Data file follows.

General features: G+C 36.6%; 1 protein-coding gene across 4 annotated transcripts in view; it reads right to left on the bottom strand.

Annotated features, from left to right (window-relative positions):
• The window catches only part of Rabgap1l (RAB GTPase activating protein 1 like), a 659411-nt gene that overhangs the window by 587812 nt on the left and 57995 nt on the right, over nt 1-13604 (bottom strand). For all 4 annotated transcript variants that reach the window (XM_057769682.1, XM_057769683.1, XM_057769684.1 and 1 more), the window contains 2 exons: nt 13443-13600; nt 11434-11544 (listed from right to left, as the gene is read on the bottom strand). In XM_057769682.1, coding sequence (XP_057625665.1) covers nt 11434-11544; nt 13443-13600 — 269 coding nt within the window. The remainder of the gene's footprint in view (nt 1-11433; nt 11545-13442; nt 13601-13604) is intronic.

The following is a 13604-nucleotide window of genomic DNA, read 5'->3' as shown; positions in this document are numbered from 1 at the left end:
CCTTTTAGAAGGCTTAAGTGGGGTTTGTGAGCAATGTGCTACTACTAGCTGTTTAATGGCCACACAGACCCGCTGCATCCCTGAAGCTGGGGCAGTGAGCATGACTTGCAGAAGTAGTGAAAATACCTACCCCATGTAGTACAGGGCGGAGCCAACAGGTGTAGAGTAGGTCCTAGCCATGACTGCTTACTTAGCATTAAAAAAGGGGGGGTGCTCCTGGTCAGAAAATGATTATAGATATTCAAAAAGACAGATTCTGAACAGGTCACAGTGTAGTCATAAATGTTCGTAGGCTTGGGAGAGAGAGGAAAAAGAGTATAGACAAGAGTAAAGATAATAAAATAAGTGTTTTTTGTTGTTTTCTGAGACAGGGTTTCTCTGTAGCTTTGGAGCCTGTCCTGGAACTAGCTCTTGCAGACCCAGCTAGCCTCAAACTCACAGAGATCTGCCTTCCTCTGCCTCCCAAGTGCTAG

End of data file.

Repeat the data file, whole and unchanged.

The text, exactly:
General features: G+C 36.6%; 1 protein-coding gene across 4 annotated transcripts in view; it reads right to left on the bottom strand.

Annotated features, from left to right (window-relative positions):
• The window catches only part of Rabgap1l (RAB GTPase activating protein 1 like), a 659411-nt gene that overhangs the window by 587812 nt on the left and 57995 nt on the right, over nt 1-13604 (bottom strand). For all 4 annotated transcript variants that reach the window (XM_057769682.1, XM_057769683.1, XM_057769684.1 and 1 more), the window contains 2 exons: nt 13443-13600; nt 11434-11544 (listed from right to left, as the gene is read on the bottom strand). In XM_057769682.1, coding sequence (XP_057625665.1) covers nt 11434-11544; nt 13443-13600 — 269 coding nt within the window. The remainder of the gene's footprint in view (nt 1-11433; nt 11545-13442; nt 13601-13604) is intronic.

The following is a 13604-nucleotide window of genomic DNA, read 5'->3' as shown; positions in this document are numbered from 1 at the left end:
CCTTTTAGAAGGCTTAAGTGGGGTTTGTGAGCAATGTGCTACTACTAGCTGTTTAATGGCCACACAGACCCGCTGCATCCCTGAAGCTGGGGCAGTGAGCATGACTTGCAGAAGTAGTGAAAATACCTACCCCATGTAGTACAGGGCGGAGCCAACAGGTGTAGAGTAGGTCCTAGCCATGACTGCTTACTTAGCATTAAAAAAGGGGGGGTGCTCCTGGTCAGAAAATGATTATAGATATTCAAAAAGACAGATTCTGAACAGGTCACAGTGTAGTCATAAATGTTCGTAGGCTTGGGAGAGAGAGGAAAAAGAGTATAGACAAGAGTAAAGATAATAAAATAAGTGTTTTTTGTTGTTTTCTGAGACAGGGTTTCTCTGTAGCTTTGGAGCCTGTCCTGGAACTAGCTCTTGCAGACCCAGCTAGCCTCAAACTCACAGAGATCTGCCTTCCTCTGCCTCCCAAGTGCTAG